A completely different approach focuses on a qualitative identification of sex-related differences in sperm. Numerous ineffective efforts were made in the past to bulk-separate spermatozoa by physical methods and qualitative surface markers but failed to be used on a wider scale (Cran & Johnson 1996). A well-known difference of haploid spermatozoa is their difference in DNA sequences of X- and Y-chromosomes. In vitro methods such as fluorescent in situ hybridisation are able to distinguish spermatozoa based on this information, but it requires the disintegration of the sperm head (Kawarasaki et al. 1998). Here we report on the status of our current stage of research employing functionalised gold nanoparticles (AuNPs) to identify Y-chromosome-specific sequences in morphologically and functionally intact sperm. Three major aspects have to be taken in account: i) penetration of functionalised AuNP through the sperm membranes, ii) non-invasive coupling of a specific DNA probe with the intact DNA double strand by triplex binding and iii) recognition of the sex-specific signal pattern to sort the sperm population.

Delivering the nanogold label: cellular internalisation of AuNPs

Interactions of NPs with cellular membranes are highly complex and depend on several intrinsic and extrinsic factors (Nel et al. 2009) that determine particle behaviour at the ‘nano–bio-interface’: The particle as such influences cellular uptake by its particular chemical composition as well as by steric aspects such as size, shape and ligands. The medium actuates the particle's electrochemical properties by providing pH, ionic strength and temperature (Gao et al. 2005, Chithrani et al. 2006, Chithrani & Chan 2007, Jiang et al. 2008, Arvizo et al. 2010, Zhang et al. 2010). Furthermore, NP uptake differs among cell types due to specific membrane fluidity, surface charge and functional molecules attached to the outer cell membrane. Such effects can be nicely exemplified when comparing, for instance, the influence of ligands on internalisation. While primary ligand-free AuNPs entered the cells by an unknown non-endosomal uptake mechanism (Salmaso et al. 2009, Taylor et al. 2010), AuNPs with ordered arrangements of hydrophilic and hydrophobic functional groups were internalised by membrane wrapping (Verma et al. 2008), and AuNP with citrate ligands underwent endocytosis (Shukla et al. 2000).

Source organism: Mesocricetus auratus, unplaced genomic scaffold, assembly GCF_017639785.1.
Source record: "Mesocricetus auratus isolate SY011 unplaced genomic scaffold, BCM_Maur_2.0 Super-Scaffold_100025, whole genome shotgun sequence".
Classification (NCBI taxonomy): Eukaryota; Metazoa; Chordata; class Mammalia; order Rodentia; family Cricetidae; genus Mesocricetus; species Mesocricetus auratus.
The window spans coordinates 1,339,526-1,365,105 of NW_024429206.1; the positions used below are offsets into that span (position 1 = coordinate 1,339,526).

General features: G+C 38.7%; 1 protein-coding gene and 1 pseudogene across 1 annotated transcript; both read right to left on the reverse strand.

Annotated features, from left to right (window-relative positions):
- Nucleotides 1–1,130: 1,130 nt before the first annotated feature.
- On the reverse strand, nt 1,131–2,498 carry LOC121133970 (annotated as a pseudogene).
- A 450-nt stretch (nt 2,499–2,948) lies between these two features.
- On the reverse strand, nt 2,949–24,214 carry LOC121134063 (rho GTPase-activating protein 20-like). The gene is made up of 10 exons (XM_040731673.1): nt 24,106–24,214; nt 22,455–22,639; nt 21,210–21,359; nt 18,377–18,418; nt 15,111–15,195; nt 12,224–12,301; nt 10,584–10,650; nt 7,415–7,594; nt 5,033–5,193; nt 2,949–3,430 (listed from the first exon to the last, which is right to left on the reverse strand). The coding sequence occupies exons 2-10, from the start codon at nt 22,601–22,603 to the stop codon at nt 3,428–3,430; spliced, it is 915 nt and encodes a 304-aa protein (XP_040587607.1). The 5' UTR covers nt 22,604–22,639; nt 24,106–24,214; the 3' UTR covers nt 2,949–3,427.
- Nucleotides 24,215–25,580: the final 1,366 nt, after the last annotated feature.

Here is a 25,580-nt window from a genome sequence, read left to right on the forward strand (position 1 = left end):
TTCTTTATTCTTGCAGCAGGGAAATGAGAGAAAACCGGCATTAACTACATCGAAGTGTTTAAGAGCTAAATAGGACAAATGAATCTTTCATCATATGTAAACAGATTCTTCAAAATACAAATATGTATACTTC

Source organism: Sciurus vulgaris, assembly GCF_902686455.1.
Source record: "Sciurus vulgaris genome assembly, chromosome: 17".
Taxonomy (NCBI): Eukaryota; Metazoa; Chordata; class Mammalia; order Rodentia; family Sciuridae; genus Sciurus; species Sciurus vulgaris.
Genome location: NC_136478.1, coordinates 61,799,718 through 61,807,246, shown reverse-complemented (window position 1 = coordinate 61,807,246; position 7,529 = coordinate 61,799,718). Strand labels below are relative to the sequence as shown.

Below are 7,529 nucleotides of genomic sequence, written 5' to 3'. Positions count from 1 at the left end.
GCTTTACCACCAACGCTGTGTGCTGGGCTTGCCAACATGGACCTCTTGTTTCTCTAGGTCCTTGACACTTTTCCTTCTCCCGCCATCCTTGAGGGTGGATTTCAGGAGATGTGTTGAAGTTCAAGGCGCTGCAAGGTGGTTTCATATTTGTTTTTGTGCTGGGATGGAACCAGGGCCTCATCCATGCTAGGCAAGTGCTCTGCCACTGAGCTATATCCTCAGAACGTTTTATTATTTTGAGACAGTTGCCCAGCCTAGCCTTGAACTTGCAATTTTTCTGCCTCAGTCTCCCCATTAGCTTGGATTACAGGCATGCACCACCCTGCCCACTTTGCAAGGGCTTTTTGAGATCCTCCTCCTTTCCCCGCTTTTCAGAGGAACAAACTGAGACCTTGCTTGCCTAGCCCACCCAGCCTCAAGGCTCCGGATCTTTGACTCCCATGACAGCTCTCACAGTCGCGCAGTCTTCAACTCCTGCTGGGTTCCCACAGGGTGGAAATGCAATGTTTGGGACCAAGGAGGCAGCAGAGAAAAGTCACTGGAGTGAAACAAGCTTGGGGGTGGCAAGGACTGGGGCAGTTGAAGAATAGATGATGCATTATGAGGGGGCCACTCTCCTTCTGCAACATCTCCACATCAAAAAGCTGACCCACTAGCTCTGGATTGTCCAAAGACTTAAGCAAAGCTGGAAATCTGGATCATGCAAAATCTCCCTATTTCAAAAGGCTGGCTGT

To increase the efficiency of NP uptake viral vectors (Everts et al. 2006), dendrimers (Shi et al. 2007) as well as peptides containing protein transduction domains (cell penetrating peptides (CPPs)) were used (Green & Loewenstein 1988, Derossi et al. 1994, Lundberg & Johansson 2002). Especially, the employment of CPPs showed promising results (Tkachenko et al. 2004, Nativo et al. 2008, Mandal et al. 2009). Nevertheless, successful internalisation depended strongly on the cargo itself as well as on peptide concentration (Stewart et al. 2008, Mandal et al. 2009). Some of them, such as penetratin, led to a tremendously enhanced uptake of AuNPs, but only into endosomes (Petersen et al. 2011). However, modification of AuNPs with Tat peptide, derived from the human immunodeficiency virus type-1, and also with a peptide named nucleus localisation signal caused the particles to directly enter into the cytosol and even into the nucleus (Tkachenko et al. 2004, de la Fuente & Berry 2005, Berry et al. 2007).

Anchoring the nanogold label: principle of signal recognition